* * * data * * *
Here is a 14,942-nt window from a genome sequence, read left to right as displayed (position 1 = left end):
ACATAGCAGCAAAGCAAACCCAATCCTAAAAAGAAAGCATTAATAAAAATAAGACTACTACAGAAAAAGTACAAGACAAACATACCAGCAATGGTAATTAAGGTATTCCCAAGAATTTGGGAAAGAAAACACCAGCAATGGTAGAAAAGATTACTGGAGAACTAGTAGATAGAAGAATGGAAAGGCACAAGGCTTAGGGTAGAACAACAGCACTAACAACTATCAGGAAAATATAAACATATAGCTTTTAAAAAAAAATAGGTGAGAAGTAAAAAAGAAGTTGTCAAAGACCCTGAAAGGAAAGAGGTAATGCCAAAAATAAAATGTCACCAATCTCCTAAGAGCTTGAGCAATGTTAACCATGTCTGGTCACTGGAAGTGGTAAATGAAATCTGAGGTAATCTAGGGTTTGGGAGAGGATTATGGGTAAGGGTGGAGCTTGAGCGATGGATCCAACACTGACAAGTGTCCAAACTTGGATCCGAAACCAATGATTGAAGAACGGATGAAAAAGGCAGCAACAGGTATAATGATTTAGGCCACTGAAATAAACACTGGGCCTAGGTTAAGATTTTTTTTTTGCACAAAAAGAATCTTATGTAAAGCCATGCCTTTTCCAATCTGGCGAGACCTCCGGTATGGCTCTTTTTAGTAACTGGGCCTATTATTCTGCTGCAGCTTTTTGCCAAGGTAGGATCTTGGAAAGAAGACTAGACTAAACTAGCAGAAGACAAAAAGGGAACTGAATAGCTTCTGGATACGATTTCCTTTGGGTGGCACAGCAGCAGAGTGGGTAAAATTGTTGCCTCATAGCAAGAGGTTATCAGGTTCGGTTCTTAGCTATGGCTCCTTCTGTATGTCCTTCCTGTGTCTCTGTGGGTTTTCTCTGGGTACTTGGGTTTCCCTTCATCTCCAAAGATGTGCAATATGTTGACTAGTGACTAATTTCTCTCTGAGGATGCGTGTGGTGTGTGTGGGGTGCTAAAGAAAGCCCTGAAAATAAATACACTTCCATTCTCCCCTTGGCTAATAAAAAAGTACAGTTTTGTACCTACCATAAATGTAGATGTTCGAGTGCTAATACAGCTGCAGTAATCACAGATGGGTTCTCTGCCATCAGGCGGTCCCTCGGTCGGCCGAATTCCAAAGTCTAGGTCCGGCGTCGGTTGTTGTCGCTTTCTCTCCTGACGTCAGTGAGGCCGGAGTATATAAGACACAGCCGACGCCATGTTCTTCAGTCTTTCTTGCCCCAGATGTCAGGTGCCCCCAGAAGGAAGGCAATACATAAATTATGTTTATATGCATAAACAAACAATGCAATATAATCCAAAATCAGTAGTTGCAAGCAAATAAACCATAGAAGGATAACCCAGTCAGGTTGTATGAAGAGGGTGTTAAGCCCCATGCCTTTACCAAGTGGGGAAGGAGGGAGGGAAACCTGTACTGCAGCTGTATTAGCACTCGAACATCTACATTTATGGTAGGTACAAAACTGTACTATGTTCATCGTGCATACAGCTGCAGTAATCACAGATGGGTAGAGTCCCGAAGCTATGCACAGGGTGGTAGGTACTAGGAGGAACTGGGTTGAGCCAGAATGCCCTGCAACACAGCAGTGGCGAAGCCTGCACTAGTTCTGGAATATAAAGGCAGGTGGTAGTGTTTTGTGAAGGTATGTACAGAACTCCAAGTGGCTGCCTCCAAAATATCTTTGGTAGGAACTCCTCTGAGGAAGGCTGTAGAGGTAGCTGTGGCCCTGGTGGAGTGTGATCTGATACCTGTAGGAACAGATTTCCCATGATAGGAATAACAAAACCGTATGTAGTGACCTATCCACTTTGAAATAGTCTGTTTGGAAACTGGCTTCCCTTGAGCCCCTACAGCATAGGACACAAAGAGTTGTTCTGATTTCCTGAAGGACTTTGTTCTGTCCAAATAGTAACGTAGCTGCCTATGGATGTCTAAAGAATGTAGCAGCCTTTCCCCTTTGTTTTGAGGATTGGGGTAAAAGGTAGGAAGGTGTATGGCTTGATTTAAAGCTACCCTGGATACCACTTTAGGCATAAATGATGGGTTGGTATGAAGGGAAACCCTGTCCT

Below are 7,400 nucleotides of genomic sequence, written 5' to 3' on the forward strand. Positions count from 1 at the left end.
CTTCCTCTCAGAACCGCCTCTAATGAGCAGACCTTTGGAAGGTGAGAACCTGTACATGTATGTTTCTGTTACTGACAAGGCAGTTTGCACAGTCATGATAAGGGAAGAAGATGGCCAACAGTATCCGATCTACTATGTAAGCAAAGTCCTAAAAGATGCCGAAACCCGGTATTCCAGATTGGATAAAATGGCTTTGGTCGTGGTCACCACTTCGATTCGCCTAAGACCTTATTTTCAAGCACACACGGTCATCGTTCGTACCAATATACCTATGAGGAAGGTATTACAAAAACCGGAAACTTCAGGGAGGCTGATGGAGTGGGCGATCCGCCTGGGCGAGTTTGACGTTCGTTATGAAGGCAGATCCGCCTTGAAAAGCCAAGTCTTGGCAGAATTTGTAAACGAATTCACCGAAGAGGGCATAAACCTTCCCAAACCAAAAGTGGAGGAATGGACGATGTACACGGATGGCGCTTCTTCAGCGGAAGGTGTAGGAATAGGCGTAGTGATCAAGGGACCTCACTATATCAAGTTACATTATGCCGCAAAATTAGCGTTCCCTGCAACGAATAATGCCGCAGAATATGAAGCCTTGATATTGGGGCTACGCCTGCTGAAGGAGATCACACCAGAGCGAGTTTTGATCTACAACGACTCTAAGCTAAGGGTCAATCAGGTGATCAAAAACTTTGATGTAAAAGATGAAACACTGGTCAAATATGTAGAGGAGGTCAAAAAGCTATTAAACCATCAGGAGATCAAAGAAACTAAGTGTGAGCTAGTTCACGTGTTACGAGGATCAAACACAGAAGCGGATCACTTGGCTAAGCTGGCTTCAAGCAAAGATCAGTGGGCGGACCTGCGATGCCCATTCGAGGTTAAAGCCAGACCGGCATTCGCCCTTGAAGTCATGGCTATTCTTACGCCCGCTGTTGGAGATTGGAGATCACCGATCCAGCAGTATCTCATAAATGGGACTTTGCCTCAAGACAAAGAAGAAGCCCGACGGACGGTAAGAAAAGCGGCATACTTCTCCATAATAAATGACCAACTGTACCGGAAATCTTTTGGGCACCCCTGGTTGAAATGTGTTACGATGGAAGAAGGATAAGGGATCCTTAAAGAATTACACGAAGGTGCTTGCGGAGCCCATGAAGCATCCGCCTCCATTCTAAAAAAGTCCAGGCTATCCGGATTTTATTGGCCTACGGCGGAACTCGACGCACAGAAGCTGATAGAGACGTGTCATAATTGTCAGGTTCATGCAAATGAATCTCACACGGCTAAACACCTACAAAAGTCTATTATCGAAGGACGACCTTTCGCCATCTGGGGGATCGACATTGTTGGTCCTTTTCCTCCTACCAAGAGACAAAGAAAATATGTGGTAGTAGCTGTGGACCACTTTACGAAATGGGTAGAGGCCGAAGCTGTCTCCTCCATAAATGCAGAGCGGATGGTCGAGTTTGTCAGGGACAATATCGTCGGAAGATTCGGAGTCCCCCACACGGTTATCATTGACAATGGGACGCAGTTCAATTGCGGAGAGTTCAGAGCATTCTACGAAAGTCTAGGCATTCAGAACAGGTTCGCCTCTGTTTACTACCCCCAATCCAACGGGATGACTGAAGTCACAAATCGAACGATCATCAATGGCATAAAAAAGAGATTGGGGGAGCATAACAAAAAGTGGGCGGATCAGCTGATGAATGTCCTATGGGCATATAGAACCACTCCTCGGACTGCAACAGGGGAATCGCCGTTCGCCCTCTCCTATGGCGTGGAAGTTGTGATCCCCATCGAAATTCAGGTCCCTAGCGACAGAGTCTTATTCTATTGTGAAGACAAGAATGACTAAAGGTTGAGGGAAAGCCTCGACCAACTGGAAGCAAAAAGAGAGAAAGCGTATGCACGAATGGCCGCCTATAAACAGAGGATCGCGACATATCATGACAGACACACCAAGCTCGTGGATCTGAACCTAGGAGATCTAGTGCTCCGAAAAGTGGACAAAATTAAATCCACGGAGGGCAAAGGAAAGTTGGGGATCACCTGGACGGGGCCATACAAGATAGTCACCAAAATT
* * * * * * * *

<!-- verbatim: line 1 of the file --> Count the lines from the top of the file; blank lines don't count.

Here is a 14,942-nt window from a genome sequence, read left to right as displayed (position 1 = left end):